British Heart Foundation (BHF) has been campaigning to make the teaching of Emergency Life Saving (ELS) skills a mandatory element of the secondary school curriculum. The skills necessary to save a life can be taught in as little as two hours.
Some schools already choose to offer this course through the skills element of the curriculum, often via the Personal Skills & Education (PSE/ABC). However, its inclusion is voluntary.
Secondary school pupils will happily tell you that, whenever the word “skills” appears in their timetable, they take their foot off the pedal. Learning to make a sandwich or draw a poster about dropping litter is not, as far as they’re concerned, a good use of their time. Teenagers know when they’re being patronised.
Over 100,000 people in the UK have signed a petition to introduce Emergency Life Saving Skills a compulsory part of the curriculum. 4,000 of them came from Wales. Perhaps that’s a little on the low side considering the high incidence of heart attacks in Wales.
Although there is no centrally collated data about how many schools teach ELS in Wales voluntarily, a survey carried out by the British Red Cross shows that 83% of UK teachers and 98% of parents support the teaching of first aid as part of the school curriculum. In Wales, the level was just 88% of parents. Again, lower than the UK average. Why?
Perhaps it shows that an awareness-raising campaign can only do so much, and what is needed is a bit more enthusiasm from both Welsh Government and curriculum planners.
Despite a commitment given by the Deputy Minister for Skills, in October last year, to consider ELS when revising the curriculum, there hasn’t been so much as an update from his department, despite a series of reminders.
Not a single head teacher in my region replied to my letter asking whether they taught ELS and seeking their views on this issue. That’s a shame, because parents have been more than happy enough to contact me to seek Assembly Members for this idea.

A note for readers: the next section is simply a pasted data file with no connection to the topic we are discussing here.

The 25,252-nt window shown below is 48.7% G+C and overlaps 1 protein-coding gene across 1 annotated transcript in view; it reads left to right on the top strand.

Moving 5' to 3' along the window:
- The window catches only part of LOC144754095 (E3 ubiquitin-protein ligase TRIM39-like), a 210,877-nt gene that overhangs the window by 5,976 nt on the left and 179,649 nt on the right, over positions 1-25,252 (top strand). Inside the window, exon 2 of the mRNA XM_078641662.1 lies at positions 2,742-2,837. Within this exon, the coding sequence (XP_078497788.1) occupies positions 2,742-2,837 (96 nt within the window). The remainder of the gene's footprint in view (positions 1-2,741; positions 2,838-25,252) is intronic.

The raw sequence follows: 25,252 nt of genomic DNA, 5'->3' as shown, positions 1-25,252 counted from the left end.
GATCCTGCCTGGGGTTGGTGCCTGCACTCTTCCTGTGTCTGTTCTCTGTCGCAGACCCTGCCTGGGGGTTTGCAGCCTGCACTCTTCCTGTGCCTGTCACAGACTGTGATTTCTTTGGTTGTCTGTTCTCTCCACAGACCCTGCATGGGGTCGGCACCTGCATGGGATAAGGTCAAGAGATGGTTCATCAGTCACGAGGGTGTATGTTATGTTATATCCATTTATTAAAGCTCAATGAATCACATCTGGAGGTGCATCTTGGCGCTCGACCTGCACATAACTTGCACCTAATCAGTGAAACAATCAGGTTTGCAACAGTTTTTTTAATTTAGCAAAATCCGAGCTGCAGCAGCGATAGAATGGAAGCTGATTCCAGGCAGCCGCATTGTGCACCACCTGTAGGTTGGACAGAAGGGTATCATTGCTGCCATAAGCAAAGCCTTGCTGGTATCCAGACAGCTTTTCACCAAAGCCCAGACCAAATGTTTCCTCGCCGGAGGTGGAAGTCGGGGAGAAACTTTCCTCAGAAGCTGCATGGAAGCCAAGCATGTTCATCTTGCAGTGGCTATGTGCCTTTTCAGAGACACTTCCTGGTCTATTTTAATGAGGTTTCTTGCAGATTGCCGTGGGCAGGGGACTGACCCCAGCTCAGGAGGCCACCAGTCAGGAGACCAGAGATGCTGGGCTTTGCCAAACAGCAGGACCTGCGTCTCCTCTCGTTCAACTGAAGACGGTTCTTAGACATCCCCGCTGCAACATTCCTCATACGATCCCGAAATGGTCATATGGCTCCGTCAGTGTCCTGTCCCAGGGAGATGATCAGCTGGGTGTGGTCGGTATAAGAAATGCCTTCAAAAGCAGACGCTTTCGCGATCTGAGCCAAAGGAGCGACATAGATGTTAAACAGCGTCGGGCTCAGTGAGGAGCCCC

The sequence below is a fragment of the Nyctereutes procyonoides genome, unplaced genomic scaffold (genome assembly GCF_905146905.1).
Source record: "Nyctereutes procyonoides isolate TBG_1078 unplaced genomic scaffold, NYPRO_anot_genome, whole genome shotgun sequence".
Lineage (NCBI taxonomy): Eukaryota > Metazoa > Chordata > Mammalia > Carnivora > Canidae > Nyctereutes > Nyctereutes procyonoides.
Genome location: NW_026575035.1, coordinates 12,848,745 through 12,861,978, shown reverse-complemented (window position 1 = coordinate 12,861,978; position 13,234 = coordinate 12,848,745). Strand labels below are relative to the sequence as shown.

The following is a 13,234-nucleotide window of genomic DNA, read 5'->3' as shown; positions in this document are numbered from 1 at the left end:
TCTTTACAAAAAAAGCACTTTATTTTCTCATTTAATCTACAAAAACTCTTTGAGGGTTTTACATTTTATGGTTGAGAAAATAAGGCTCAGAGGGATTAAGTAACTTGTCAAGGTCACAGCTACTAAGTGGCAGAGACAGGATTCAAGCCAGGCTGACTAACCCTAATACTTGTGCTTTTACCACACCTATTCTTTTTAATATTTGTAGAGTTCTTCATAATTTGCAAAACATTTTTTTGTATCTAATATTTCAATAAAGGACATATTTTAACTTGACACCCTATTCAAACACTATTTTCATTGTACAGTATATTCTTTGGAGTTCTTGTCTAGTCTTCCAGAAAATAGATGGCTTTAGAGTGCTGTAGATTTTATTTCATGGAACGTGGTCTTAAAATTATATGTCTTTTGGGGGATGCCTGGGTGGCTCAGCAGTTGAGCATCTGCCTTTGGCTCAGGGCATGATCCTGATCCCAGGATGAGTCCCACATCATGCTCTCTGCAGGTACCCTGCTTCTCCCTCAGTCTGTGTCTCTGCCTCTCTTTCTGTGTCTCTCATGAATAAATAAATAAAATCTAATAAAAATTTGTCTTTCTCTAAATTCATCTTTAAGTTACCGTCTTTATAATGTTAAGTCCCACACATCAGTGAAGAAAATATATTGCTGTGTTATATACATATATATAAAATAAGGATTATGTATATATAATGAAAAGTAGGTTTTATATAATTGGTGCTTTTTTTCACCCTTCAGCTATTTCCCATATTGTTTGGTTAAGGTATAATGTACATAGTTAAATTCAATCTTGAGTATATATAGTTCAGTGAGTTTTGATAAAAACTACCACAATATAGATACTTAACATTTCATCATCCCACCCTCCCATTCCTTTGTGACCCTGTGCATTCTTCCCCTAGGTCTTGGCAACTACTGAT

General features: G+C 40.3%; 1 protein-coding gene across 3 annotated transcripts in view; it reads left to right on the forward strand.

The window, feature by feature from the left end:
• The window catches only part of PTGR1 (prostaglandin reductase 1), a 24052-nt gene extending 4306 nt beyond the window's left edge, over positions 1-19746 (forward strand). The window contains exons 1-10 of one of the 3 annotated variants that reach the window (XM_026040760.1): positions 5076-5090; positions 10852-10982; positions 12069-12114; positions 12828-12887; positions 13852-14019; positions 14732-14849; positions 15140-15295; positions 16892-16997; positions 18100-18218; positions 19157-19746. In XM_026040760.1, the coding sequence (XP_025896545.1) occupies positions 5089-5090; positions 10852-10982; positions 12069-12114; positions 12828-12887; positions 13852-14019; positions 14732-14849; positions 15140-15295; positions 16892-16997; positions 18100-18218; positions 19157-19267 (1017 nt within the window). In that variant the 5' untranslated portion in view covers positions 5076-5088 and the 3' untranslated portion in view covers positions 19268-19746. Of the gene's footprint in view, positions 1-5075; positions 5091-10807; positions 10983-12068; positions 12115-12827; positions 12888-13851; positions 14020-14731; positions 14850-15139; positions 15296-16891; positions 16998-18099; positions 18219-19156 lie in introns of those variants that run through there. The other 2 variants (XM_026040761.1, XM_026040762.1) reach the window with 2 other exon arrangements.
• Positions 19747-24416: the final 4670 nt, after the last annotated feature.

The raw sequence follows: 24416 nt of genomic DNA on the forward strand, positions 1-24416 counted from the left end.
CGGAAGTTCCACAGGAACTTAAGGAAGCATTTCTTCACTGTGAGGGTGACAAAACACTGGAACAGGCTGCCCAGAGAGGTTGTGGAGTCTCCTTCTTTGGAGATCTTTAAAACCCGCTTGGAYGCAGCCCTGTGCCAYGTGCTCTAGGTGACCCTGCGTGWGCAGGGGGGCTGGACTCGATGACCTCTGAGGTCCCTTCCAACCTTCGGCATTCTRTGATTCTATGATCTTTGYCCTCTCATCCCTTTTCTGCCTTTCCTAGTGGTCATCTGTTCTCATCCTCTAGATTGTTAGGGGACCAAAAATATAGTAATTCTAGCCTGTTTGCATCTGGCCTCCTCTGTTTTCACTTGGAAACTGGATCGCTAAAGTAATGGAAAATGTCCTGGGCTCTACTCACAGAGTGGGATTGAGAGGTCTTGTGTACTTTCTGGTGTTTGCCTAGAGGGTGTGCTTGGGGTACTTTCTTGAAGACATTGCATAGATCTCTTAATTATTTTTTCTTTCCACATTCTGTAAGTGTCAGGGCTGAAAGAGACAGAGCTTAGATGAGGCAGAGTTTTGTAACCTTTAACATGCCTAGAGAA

Around 30,000 people in the UK suffer a cardiac arrest outside of the hospital environment, of which fewer than 10 per cent will survive to be discharged from hospital. In Wales around 2,000 people each year die of a heart attack. A lot of these deaths are preventable. About two thirds of cardiac arrests occur in the home, and that nearly half that occur in public are witnessed by bystanders, including children.
If we equip them with even basic ELS skills, they can help make the difference between life and death. That has to be more important than teaching a child how to open a jar of tomato sauce and sticking it on a ready-made pizza base, or some of the other “skills” that find their way onto a pupil’s timetable.
British Heart Foundation, British Red Cross and St John’s Cymru already successfully provide training and support for teachers so they can deliver ELS, so it’s not as if the resources aren’t there.
In Wales, the emergency services have an 8 minute target to arrive at a scene following a 999 call, a target that is often missed. CPR given immediately following a cardiac arrest outside a medical setting, buys time and so can triple the chance of survival.
ELS is the set of actions needed to keep someone alive until professional help arrives. ELS can be performed without any special medical knowledge. It includes performing CPR, putting an unconscious person in the recovery position, dealing with choking, serious bleeding and helping someone that may be having a heart attack.
We are already behind many of our European neighbours – France, Denmark and Norway all teach lifesaving skills such as CPR as a mandatory part of their school curriculum. In the United States, a recent statement on science by the American Heart Association concludes that CPR training should be required for graduation from secondary school.
On 19th June, British Heart Foundation presented its petition to the Welsh Assembly’s Petition’s Committee.
My Statement of Opinion and short debate on this subject secured cross party support, so I would hope that the debate on the Petitions Committee report will not be short of speakers coming forward to support the compulsory teaching of ELS.
This is not a tough ask for the Welsh Government. Indeed, there is no real need for it to wait for the Petitions Committee’s findings. There is no real need for my Private Member’s Bill, which is in the process for being submitted.
By teaching children ELS at school, we can create a new generation of lifesavers. We can equip the next generation with the skills to prevent the growing number of deaths due to cardiac arrest.
So we need to do it now.